Sara Hsu
Sara Hsu

Slowly the first details of the upcoming new Five-year plan are emerging. A two-child policy, Innovation, green development, opening of the financial markets and better social insurances are on the agenda. Financial analyst Sara Hsu calls them in The Diplomat pretty realistic, because they build on existing plans.

Sara Hsu:

First, China’s leadership has already stated that it would promote innovation, in particular through its “Made in China 2025” program, which seeks to expand the integration of innovation into industrial and services industries. The Thirteenth Five-Year Plan references this program. The impact of technology upgrading within production processes will increase both productivity and profitability of goods and services. This process is essential in catering to a more highly-skilled workforce that now largely balks at taking jobs in the low-skilled manufacturing sector. Higher wages earned by skill-intensive jobs can be used to increase consumption, a major focus of the current administration.

Second, green development has been a general target for some time, although somewhat new objectives within the upcoming Five-Year Plan may enable better success. The proposed real-time online environmental monitoring system can help enforce pollution laws currently on the books. This was introduced in a trial phase at the beginning of 2014, requiring factories to report air emissions every hour and wastewater discharges every two hours, posting the results to the Internet. Also, a strict water management system will place reasonable prices on water and better regulate this increasingly scarce resource. This will enhance a green development program that has thus far focused mainly on developing renewable energy sources and moderately increasing enforcement of pollution laws.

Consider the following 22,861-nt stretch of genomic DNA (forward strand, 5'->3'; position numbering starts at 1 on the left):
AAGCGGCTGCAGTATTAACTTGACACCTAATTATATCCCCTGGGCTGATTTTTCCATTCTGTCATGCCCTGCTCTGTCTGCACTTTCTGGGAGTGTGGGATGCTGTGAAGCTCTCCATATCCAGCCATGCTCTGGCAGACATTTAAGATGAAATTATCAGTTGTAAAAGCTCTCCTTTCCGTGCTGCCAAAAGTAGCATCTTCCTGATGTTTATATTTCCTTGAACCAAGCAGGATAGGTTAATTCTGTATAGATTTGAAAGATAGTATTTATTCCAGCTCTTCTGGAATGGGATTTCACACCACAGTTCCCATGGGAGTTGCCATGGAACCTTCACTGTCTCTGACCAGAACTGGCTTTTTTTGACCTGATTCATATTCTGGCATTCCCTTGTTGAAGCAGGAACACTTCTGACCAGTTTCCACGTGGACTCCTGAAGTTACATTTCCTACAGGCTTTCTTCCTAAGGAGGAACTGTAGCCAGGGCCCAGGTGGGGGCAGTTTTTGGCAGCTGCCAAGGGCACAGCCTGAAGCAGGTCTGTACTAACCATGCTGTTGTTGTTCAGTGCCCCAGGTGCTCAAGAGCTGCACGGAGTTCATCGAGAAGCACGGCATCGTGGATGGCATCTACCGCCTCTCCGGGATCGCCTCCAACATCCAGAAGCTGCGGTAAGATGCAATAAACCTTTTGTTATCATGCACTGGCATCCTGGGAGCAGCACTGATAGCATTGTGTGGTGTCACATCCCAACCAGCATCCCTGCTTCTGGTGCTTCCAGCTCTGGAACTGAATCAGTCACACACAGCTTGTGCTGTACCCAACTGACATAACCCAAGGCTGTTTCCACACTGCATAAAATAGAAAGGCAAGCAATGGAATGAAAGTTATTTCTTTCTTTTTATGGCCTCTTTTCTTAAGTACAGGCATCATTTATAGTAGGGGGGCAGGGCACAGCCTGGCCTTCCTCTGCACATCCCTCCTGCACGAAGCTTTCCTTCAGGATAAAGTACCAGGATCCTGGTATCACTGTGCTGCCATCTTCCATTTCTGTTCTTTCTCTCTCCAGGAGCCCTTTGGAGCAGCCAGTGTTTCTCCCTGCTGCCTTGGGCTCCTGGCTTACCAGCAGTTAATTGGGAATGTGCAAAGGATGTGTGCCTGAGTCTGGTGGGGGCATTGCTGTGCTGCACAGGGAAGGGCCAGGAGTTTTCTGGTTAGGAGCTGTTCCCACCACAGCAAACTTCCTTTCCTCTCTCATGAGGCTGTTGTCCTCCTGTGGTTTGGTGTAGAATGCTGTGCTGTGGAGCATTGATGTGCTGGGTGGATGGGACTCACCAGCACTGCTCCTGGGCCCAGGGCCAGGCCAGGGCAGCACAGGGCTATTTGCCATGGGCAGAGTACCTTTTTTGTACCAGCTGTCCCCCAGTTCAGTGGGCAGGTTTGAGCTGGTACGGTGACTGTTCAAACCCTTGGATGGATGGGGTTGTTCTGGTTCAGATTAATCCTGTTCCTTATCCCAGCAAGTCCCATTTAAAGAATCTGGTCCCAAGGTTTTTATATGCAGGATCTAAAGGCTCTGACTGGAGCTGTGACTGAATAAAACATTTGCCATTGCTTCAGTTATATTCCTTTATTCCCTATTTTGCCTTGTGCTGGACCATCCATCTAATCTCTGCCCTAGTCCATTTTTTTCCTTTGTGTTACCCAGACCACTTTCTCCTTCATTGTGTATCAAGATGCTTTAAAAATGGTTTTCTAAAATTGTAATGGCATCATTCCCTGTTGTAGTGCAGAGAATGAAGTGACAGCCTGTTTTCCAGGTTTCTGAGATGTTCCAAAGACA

Third, expanding economic activity on the Internet has been a focus within the “Internet Plus,” program introduced by Premier Li Keqiang in March of this year. Internet Plus seeks to integrate big data, the Internet of Things, and mobile internet with manufacturing, and to promote e-commerce. Under this plan, the Internet is to be used to promote innovation and boost the primary, secondary, and tertiary sectors. Much of the growth in China’s Internet industry has been organic, coming from the private sector. Integrating the Internet into regular business processes requires somewhat better coordination, which is what this policy seeks to accomplish.

More in the Diplomat.

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